Gray Organschi Architecture

Gray Organschi Architecture

Gray Organschi Architecture

Hay and Straw Storage as Insulation?

I'm sure you've heard of straw bale houses, but did you ever think that you could use your straw and hay storage as insulation for your farm buildings? Straw and Hay makes a great insulator because it is full of air pockets, air being a great thermal break that does not allow heat to be transferred to sensitive areas like inside barns where animals are living. By strategically locating hay and straw storage on your farm you can save cooling and heating costs for barns and houses depending on your farm needs.

Winter above, summer below, Image from Barns and Outbuildings and How to Building them

This technique dates back to the pioneers who settled and started farming.  A simple wooden structure would be placed in the pastures and covered with straw of hay. This would then provide shelter from the sun in the summer, and be a supplementary feeding for animals out to pasture.

Winter-hay and/or straw storage, copyright Krista Duynisveld 2009

summer-no hay or straw storage, copyright Krista Duynisveld 2009

We can also take this principle and apply it to a winter situation.  As hay and straw are collected in through the summer and stored for use during the winter, strategic storage can provide wind breaks for barns in the winter. Keeping the prevailing cold winter winds away from the barn walls can significantly reduce heating requirements for the sensitive chickens or piglets. By also adding an extra layer of insulation the heating that is put into the barn stays inside longer.  Not only that, but the convenience of having straw or hay located close to the feeding and bedding area is a bonus.  As the hay and straw get used through the winter you are left with an open barn again that can take advantage of natural ventilation and prevailing summer winds.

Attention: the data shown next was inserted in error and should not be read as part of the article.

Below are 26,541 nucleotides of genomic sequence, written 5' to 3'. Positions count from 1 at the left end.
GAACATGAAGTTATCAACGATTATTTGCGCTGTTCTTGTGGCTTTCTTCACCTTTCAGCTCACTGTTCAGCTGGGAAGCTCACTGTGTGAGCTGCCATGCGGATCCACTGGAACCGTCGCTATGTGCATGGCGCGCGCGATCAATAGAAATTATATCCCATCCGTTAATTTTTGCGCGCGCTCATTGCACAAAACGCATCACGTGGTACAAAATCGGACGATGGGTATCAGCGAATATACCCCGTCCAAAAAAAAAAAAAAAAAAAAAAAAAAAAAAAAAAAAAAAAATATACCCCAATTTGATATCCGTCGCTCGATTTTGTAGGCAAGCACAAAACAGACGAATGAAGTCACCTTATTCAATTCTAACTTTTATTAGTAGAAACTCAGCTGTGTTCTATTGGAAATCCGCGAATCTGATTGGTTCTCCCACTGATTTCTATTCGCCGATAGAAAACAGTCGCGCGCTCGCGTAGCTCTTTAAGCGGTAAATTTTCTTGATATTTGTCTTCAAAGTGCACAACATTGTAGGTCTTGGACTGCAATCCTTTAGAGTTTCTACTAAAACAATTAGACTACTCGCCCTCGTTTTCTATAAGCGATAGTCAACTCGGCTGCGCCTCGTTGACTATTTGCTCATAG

With a little bit of planning this simple strategy could save you money on heating and ventilation costs over the long term. And this strategy costs less to install than bigger fans and bigger heaters up front. Please feel free to add comments and critiques on how this might be adapted to work for you on your farm.

Home for the holidays or the chores?

Inevitably when you go home to the farm for any length of time you get recruited to help with chores. Not that I mind, and in many cases it is a way to spend time with my Dad. So during Christmas break I helped with cleaning out the chicken barn. This involves a retrofitted lawn mower with a scraper on the front. But operating that was not my job. My job was to fork, shovel, scrape or by any means, by hand, clean the corners of the barn where the tractor could not get to. A difficult job for an out-of-shape cityslicker like me. My dad even gave me a “break” job in case I got tired; change the dead lightbulbs. During this labour intensive task and being a designer, I couldn’t help but think “how can this be easier?” I decided that the barn should have rounded corners! Rounded to match the turning radius of the tractor to eliminate this tough job. It took about 8 hours to clean 4 corners. Eliminating that square footage and few extra birds more than makes up for my saved time and my saved back!